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Your money, not your age, signals when it's time to retire

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Bar chart shows how Social Security benefit payments differ based on the age you start receiving them.
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Sunday, July 18, 2010

My husband and I are hoping to retire -- or at least reduce our work schedules -- when our youngest child, who is now 9, graduates from college.

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We decided to wait until that benchmark is met to make sure we're still in our peak earning years to pay for all the children's education without incurring debt. Before we retire, we also want to have enough saved to replace a certain percentage of our pre-retirement salaries.

Most importantly, we decided not to take a mortgage into retirement the way some people take overstuffed luggage on a long vacation. We want to be rid of that financial baggage as we coast into our sunset years.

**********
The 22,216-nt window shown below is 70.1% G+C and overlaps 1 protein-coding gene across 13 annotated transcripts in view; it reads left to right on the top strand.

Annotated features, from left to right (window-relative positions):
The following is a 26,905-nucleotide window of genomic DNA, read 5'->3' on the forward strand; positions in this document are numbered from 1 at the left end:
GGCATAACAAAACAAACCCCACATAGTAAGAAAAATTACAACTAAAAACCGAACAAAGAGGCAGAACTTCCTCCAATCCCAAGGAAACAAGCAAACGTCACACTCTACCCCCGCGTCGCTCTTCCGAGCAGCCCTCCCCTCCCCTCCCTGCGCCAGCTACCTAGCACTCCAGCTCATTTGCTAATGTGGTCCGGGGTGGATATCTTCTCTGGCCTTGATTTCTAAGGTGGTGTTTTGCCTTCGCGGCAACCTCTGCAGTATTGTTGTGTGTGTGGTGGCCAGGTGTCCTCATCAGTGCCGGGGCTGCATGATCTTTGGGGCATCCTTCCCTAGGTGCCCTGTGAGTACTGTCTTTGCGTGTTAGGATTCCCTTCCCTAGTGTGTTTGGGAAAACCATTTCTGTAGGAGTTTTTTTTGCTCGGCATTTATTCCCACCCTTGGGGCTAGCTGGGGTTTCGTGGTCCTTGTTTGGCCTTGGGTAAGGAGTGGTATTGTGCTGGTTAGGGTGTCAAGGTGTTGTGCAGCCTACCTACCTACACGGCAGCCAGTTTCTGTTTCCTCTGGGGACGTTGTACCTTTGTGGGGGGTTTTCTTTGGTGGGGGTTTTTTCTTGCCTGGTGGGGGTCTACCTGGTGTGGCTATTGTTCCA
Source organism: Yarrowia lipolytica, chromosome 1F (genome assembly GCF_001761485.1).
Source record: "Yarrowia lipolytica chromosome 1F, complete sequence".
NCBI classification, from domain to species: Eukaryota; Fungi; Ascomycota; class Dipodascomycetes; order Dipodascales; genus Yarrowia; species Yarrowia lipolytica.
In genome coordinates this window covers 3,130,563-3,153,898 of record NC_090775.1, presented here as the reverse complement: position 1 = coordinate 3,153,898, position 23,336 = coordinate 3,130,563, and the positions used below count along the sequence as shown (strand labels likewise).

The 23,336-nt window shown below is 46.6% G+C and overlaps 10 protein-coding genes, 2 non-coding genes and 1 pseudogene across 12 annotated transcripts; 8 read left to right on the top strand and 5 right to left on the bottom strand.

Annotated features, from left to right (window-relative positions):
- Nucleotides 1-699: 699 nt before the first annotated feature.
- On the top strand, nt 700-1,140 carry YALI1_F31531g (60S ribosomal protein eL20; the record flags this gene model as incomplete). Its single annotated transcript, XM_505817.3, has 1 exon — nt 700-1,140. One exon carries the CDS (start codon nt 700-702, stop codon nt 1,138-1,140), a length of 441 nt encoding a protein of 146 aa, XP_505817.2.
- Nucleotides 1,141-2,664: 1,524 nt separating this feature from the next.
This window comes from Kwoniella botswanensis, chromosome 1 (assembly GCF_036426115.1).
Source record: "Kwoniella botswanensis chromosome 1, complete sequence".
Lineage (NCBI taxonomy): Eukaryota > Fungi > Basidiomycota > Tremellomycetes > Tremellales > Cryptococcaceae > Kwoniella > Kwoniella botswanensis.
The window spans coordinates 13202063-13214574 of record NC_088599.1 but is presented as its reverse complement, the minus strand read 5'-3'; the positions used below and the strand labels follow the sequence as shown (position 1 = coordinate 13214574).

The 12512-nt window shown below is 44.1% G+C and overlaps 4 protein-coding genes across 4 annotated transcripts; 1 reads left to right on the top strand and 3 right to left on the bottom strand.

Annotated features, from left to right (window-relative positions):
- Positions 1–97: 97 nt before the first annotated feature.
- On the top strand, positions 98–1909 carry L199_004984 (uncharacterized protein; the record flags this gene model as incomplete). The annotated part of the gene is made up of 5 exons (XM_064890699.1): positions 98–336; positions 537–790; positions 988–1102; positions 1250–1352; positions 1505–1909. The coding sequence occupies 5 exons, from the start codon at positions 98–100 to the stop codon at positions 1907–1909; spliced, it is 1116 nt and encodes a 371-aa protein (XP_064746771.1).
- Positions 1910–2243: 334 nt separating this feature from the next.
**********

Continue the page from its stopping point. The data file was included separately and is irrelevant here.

That's our plan.

So, let me ask you, what benchmarks are you using to determine whether you can live comfortably in retirement?

I ask because I've run into far too many folks whose only benchmark is their age. They have no plan, no checklists.

"I'm out of here at 55," one woman told me.

"Can you afford to retire at 55?" I asked.

She didn't know.

"When you are in retirement and you're on a fixed income and that fixed income is all you have forever, you better have a plan," says Darsi Ringer, vice president and financial consultant for Charles Schwab.

Ringer advocates considering the following to determine whether you are ready to retire:

-- Will your mortgage be paid off?

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